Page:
If it sounds as if Hellboy 2 takes place in a different world than the first one did, that's because it does. While the characterizations remain intact, the world they live in is much different this time around. It is as if the grammars of Hellboy and Hellboy 2 are essentially the same but are used in the two films to say very different things. Hellboy told a story of arcane prophecy, occult ritual and of the intrusion of a supernatural element into an otherwise recognizably ordinary world; in other words, it for the most part followed the conventions of most supernaturally themed thriller and superhero stories. The Golden Army, however, tells the story of overlapping worlds, of a human world and a fantastical one, a story of elves, trolls and goblins and of a war between them and humanity. The Golden Army is more closely aligned with conventions of high fantasy, with the mythos of Tolkien or ever J.K. Rowling. In fact, the film's opening scene, in which Dr. Broom (John Hurt) reads a foreshadowing bedtime story to an adolescent Hellboy, sets up The Golden Army's new fairy-tale sensibility, a piece of thematic continuity that perhaps connects Hellboy 2 more closely with Pan's Labyrinth than with the first Hellboy and which, I think, will segue nicely into del Toro's upcoming adaptation of The Hobbit.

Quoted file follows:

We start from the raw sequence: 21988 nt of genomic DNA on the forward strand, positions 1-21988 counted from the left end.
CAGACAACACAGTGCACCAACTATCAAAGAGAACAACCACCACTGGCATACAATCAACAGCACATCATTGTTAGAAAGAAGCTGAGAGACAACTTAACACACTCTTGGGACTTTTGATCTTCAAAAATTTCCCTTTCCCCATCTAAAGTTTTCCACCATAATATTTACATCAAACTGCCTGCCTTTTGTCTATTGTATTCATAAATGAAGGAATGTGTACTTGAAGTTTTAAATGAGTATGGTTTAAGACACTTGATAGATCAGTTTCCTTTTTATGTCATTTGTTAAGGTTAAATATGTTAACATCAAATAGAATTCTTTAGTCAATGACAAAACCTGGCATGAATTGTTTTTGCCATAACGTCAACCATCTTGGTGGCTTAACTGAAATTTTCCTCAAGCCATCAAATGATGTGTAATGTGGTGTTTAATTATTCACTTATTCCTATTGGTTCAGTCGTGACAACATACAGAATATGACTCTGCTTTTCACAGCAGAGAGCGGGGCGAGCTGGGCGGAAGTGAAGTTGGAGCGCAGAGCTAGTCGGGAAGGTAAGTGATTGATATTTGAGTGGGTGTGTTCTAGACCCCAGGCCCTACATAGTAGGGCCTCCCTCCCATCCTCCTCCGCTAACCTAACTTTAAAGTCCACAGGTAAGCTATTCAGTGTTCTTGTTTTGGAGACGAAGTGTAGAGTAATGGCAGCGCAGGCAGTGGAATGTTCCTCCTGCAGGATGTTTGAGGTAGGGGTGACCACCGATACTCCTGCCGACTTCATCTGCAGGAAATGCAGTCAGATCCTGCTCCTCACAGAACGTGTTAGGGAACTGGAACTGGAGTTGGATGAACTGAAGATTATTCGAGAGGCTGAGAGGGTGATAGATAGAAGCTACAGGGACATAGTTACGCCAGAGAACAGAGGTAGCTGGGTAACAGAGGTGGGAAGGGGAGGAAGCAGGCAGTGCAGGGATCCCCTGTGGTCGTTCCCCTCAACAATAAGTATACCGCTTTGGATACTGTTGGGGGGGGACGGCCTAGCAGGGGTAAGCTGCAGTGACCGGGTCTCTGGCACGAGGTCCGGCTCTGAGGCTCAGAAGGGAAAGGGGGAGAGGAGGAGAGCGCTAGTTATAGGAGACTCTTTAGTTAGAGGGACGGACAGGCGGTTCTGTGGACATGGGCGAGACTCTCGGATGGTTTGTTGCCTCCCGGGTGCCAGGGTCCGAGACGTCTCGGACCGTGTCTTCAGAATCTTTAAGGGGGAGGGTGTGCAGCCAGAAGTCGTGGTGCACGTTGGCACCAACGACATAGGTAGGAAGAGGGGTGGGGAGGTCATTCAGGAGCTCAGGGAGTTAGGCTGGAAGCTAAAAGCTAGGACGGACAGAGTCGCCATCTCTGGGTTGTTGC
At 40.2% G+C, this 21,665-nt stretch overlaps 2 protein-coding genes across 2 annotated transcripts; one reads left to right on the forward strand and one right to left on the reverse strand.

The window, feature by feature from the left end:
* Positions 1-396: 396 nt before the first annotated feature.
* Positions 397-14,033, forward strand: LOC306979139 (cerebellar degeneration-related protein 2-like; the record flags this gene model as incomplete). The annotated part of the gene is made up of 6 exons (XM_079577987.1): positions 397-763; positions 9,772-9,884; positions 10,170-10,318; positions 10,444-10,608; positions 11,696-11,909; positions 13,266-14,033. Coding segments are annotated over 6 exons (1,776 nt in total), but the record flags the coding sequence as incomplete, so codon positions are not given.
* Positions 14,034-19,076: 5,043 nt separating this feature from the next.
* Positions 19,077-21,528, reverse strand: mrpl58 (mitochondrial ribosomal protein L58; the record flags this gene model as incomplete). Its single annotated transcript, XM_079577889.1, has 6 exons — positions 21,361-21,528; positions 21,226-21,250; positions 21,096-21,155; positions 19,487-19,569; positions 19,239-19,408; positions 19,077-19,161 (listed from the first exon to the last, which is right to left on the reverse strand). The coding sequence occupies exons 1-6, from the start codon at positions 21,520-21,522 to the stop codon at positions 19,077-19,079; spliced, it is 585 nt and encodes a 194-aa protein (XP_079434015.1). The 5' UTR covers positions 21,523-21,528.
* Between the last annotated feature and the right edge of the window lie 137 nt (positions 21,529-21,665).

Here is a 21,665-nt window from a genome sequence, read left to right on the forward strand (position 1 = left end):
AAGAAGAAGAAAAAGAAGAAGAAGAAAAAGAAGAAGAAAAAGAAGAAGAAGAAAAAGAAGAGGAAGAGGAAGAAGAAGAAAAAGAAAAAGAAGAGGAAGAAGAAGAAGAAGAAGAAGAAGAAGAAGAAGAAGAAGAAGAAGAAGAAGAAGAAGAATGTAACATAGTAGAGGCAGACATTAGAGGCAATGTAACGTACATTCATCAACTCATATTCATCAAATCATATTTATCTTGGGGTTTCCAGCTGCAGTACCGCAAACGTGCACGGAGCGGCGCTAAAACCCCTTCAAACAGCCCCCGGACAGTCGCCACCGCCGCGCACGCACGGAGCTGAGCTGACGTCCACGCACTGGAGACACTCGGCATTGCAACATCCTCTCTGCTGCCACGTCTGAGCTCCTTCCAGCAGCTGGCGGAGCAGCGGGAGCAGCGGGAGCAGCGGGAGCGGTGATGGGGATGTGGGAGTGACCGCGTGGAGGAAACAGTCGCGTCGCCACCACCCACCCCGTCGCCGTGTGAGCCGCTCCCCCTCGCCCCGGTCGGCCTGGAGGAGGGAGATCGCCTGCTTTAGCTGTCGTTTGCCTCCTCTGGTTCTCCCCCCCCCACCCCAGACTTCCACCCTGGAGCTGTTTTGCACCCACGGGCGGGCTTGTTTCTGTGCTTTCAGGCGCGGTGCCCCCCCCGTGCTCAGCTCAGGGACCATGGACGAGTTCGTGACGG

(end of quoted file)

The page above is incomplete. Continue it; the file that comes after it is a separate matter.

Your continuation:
The film isn't perfect, however. As we can see from it's centerpiece, the Mos Eisly-themed Troll's Market scene, The Golden Army has a tendency to be a tad indulgent, especially in the creature department. Of course, del Toro's indulgences give us monsters like the one pictured above so they are, for the most part, awe-inspiring and quite easily forgiven. Perhaps they should even be encouraged. After all, no one seems to come up with great looking monsters like del Toro. Pan's Labyrinth's Pale Man is perhaps one of the best, and scariest, monsters I've seen in a long, long time. Another flaw, however, which is also a flaw in the first Hellboy, is that The Golden Army seems a bit too disjointed, as if it were merely moving from one set piece to the next, which, I suppose, is what a film like this normally does. Hellboy battles monsters in skyscrapers, on the streets of New York, and in ancient underground cities. He punches, shoots and stabs them. These scenes are often exhilarating; the confrontation between Hellboy and the elven prince is ferocious and quite spectacular; but overall I would have liked a bit more story tying all these scenes together. Del Toro is a first-rate story-teller so I would have liked to have seen a bit more of it here. But these criticisms are minor and, unless you are even more given over to cinematic snobbery than I, will probably not detract from your enjoyment of the film.

Hellboy II: The Golden Army isn't the There Will Be Blood of comic-book movies; it's not a new high-water mark; it probably won't win any awards. It doesn't reinvent anything. What it does do, however, is deliver a solid two hours or pure entertainment and uncompromised fun. It's the kind of movie I want to own and be able to watch over and over. Delo Toro revels in this franchise in ways that his serious high-brow efforts like Pan's Labyrinth or The Devil's Backbone simply do not allow him to do. In the end, any evaluation of this film will probably be based simply enough on whether or not you had fun watching it. I had fun. I had a lot of fun. In a summer of disappointing and lackluster superhero and adventure flicks, Hellboy 2 gets it all right.